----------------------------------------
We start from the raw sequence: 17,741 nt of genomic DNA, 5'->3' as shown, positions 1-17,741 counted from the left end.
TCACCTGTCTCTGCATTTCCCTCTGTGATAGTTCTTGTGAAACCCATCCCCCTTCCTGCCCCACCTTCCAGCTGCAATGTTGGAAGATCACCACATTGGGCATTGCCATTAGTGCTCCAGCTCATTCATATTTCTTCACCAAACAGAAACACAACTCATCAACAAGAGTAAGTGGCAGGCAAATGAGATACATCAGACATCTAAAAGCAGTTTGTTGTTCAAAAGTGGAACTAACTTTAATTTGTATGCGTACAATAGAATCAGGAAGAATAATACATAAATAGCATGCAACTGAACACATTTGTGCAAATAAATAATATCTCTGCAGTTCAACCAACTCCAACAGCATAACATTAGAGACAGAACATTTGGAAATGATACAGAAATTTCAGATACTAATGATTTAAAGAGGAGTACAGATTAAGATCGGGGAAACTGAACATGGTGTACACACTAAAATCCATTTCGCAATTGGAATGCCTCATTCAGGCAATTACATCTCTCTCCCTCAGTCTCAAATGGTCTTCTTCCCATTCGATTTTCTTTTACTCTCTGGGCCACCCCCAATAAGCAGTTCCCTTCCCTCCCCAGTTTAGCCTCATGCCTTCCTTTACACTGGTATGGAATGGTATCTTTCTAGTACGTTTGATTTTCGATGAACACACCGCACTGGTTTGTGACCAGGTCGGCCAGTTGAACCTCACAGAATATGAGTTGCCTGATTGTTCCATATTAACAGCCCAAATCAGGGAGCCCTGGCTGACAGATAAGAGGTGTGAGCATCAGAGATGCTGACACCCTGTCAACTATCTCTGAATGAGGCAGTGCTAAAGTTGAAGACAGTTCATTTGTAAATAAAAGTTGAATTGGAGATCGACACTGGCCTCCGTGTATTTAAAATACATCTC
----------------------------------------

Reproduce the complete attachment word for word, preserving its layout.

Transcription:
We start from the raw sequence: 17,741 nt of genomic DNA, 5'->3' as shown, positions 1-17,741 counted from the left end.
TCACCTGTCTCTGCATTTCCCTCTGTGATAGTTCTTGTGAAACCCATCCCCCTTCCTGCCCCACCTTCCAGCTGCAATGTTGGAAGATCACCACATTGGGCATTGCCATTAGTGCTCCAGCTCATTCATATTTCTTCACCAAACAGAAACACAACTCATCAACAAGAGTAAGTGGCAGGCAAATGAGATACATCAGACATCTAAAAGCAGTTTGTTGTTCAAAAGTGGAACTAACTTTAATTTGTATGCGTACAATAGAATCAGGAAGAATAATACATAAATAGCATGCAACTGAACACATTTGTGCAAATAAATAATATCTCTGCAGTTCAACCAACTCCAACAGCATAACATTAGAGACAGAACATTTGGAAATGATACAGAAATTTCAGATACTAATGATTTAAAGAGGAGTACAGATTAAGATCGGGGAAACTGAACATGGTGTACACACTAAAATCCATTTCGCAATTGGAATGCCTCATTCAGGCAATTACATCTCTCTCCCTCAGTCTCAAATGGTCTTCTTCCCATTCGATTTTCTTTTACTCTCTGGGCCACCCCCAATAAGCAGTTCCCTTCCCTCCCCAGTTTAGCCTCATGCCTTCCTTTACACTGGTATGGAATGGTATCTTTCTAGTACGTTTGATTTTCGATGAACACACCGCACTGGTTTGTGACCAGGTCGGCCAGTTGAACCTCACAGAATATGAGTTGCCTGATTGTTCCATATTAACAGCCCAAATCAGGGAGCCCTGGCTGACAGATAAGAGGTGTGAGCATCAGAGATGCTGACACCCTGTCAACTATCTCTGAATGAGGCAGTGCTAAAGTTGAAGACAGTTCATTTGTAAATAAAAGTTGAATTGGAGATCGACACTGGCCTCCGTGTATTTAAAATACATCTC